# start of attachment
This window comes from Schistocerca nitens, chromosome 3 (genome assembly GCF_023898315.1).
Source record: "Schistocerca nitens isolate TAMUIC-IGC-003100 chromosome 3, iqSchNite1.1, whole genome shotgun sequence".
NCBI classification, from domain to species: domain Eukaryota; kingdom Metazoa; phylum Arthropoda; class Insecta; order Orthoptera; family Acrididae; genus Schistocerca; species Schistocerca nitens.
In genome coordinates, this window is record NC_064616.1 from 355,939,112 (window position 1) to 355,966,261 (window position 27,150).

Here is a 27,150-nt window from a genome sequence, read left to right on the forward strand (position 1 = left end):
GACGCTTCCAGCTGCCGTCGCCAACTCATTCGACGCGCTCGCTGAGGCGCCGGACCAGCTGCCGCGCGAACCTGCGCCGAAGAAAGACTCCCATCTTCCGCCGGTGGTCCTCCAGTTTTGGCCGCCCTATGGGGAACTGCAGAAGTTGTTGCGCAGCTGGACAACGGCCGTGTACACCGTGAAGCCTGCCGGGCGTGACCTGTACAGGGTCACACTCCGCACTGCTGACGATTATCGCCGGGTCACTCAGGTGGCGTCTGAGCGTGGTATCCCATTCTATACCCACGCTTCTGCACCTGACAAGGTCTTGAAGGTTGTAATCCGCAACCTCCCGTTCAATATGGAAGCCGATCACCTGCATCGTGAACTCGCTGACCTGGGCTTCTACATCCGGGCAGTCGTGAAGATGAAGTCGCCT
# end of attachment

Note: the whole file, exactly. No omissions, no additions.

This window comes from Schistocerca nitens, chromosome 3 (genome assembly GCF_023898315.1).
Source record: "Schistocerca nitens isolate TAMUIC-IGC-003100 chromosome 3, iqSchNite1.1, whole genome shotgun sequence".
NCBI classification, from domain to species: domain Eukaryota; kingdom Metazoa; phylum Arthropoda; class Insecta; order Orthoptera; family Acrididae; genus Schistocerca; species Schistocerca nitens.
In genome coordinates, this window is record NC_064616.1 from 355,939,112 (window position 1) to 355,966,261 (window position 27,150).

Here is a 27,150-nt window from a genome sequence, read left to right on the forward strand (position 1 = left end):
GACGCTTCCAGCTGCCGTCGCCAACTCATTCGACGCGCTCGCTGAGGCGCCGGACCAGCTGCCGCGCGAACCTGCGCCGAAGAAAGACTCCCATCTTCCGCCGGTGGTCCTCCAGTTTTGGCCGCCCTATGGGGAACTGCAGAAGTTGTTGCGCAGCTGGACAACGGCCGTGTACACCGTGAAGCCTGCCGGGCGTGACCTGTACAGGGTCACACTCCGCACTGCTGACGATTATCGCCGGGTCACTCAGGTGGCGTCTGAGCGTGGTATCCCATTCTATACCCACGCTTCTGCACCTGACAAGGTCTTGAAGGTTGTAATCCGCAACCTCCCGTTCAATATGGAAGCCGATCACCTGCATCGTGAACTCGCTGACCTGGGCTTCTACATCCGGGCAGTCGTGAAGATGAAGTCGCCT